Oeuvre: Georgian pastoral odes
Before Joseph Stalin was known for murdering millions of his own people, the Soviet dictator was a locally famous Georgian poet who wrote flowery odes to nature and working-class heroes. Young Ioseb Dzhugashvili's work was considered good enough to be included in prestigious literary journals of the time and Georgian anthologies. According to Simon Sebag Montefiore's Young Stalin, the dictator's poems became minor Georgian classics even before he took power -- some were even unwittingly memorized by schoolchildren all the way up through the 1970s (Stalin typically published anonymously). His rhapsodic invocations of Georgia's rolling lush landscape, as in the poem "Morning," were beloved by nationalists and read as a rebuff to czarist repression:
The pinkish bud has opened,
Rushing to the pale-blue violet
And, stirred by a light breeze,
The lily of the valley has bent over the grass.
The lark has sung in the dark blue,
Flying higher than the clouds
And the sweet-sounding nightingale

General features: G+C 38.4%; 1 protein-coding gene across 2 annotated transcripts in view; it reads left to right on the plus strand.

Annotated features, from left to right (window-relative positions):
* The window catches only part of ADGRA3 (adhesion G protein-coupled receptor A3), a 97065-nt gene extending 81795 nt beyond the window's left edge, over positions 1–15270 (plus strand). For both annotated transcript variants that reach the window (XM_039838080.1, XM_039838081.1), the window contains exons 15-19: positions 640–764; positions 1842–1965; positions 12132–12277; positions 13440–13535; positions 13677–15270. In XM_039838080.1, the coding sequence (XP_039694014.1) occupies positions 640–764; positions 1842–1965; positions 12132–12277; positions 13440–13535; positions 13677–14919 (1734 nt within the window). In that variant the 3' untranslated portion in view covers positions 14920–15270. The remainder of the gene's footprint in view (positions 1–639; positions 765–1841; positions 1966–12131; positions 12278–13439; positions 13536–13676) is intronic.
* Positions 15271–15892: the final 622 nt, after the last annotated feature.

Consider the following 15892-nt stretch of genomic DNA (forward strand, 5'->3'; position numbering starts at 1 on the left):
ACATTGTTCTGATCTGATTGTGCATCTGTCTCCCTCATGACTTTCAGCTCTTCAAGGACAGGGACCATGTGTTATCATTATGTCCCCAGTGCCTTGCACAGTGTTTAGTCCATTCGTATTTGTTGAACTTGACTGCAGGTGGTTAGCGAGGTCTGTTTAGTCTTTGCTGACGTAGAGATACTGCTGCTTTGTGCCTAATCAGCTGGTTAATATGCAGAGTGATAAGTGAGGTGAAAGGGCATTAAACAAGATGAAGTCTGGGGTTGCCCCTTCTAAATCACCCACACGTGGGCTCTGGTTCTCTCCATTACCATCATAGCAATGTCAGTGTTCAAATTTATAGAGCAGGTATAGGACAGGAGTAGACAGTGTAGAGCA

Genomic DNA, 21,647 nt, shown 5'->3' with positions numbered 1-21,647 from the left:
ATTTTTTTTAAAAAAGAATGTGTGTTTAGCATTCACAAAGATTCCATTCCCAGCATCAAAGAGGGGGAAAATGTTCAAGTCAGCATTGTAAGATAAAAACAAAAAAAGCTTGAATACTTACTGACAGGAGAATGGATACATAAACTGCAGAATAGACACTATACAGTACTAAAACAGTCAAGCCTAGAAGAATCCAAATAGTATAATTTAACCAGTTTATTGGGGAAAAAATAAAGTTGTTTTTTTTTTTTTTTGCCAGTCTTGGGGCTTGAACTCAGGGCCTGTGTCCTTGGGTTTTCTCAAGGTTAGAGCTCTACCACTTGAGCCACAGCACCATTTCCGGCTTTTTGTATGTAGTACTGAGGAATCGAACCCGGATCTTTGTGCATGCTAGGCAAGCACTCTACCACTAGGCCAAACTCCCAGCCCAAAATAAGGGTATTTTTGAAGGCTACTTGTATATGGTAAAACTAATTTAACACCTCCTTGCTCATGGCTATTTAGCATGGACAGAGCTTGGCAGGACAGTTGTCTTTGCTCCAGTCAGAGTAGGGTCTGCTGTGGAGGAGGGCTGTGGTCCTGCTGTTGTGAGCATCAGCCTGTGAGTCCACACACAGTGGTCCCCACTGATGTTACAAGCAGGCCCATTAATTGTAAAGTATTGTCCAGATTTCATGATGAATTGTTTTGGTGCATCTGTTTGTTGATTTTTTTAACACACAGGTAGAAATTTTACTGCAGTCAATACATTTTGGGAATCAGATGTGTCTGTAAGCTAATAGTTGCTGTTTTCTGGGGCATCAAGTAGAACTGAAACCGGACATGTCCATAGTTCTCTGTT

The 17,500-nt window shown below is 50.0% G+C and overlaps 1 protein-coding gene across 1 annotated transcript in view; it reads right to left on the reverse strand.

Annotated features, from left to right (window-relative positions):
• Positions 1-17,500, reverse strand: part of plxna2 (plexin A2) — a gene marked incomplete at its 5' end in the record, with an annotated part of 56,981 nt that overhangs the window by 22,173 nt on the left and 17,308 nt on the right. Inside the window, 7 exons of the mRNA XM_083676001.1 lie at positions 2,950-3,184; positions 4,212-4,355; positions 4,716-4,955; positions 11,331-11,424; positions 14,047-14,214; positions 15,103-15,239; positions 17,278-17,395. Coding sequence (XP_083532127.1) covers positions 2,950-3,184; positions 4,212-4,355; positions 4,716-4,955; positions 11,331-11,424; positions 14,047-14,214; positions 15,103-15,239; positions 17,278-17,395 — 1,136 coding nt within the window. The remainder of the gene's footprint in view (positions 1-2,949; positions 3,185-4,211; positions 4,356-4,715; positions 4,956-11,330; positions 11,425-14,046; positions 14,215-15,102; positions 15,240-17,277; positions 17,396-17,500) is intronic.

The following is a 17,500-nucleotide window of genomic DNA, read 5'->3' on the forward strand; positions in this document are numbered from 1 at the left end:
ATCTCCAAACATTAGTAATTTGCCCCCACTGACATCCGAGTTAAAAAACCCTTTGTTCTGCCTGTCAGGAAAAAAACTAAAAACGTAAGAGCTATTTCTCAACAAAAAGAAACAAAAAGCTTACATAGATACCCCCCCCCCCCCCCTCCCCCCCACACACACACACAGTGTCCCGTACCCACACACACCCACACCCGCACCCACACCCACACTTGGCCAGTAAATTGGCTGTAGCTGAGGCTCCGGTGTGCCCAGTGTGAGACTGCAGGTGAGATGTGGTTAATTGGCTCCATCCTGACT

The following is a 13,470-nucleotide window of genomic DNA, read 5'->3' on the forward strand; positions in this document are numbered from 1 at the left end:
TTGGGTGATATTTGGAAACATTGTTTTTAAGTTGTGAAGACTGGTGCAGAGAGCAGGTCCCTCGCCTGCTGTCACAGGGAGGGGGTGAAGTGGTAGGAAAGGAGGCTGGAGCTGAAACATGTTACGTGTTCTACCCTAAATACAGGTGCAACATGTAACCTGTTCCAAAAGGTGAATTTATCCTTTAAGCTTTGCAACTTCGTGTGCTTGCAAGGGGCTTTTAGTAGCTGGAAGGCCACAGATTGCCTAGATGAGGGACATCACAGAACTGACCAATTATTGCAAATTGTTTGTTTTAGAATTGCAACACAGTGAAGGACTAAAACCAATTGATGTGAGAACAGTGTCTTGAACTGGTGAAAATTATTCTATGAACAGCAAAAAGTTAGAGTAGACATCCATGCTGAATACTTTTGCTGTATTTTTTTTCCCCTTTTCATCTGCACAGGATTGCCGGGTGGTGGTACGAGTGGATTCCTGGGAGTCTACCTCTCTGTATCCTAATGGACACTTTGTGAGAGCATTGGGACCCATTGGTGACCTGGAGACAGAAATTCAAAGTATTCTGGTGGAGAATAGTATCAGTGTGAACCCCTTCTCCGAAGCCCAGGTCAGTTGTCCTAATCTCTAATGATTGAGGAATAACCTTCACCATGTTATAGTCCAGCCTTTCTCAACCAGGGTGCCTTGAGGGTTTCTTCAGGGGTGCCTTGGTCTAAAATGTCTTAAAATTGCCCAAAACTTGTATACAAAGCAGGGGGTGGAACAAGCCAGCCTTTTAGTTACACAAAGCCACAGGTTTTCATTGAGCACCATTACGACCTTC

Has sung a song to children from the bushes
Flower, oh my Georgia!
Let peace reign in my native land!
And may you, friends, make renowned
Our Motherland by study!
Stalin's poetry was fairly standard for early 19th century romantic poetry, as biographer Robert Service notes in Stalin: A Biography, if a little juvenile. "It wasn't very original," Service says. "I don't think it's very good, personally. It's very conventional, the imagery is very standardized and rather self-indulgent.… He's not one of the great poets."
Stalin largely gave up writing his own poetry after he took power, but he pursued his love of verse in other ways: In the 1940s, he translated and edited Georgian poetry into Russian, memorized poems by Nikolai Nekrasov and Alexander Pushkin, read translations of Goethe and Shakespeare, and could apparently recite Walt Whitman's work from memory. Supposedly, when Nobel Prize-winning poet and novelist Boris Pasternak was on a list of execution targets, Stalin said, "Leave that cloud-dweller in peace." "He had really romantic yearnings," says Service.
Stalin's poetry is not widely read today, a notable exception being among talented Georgian parrots.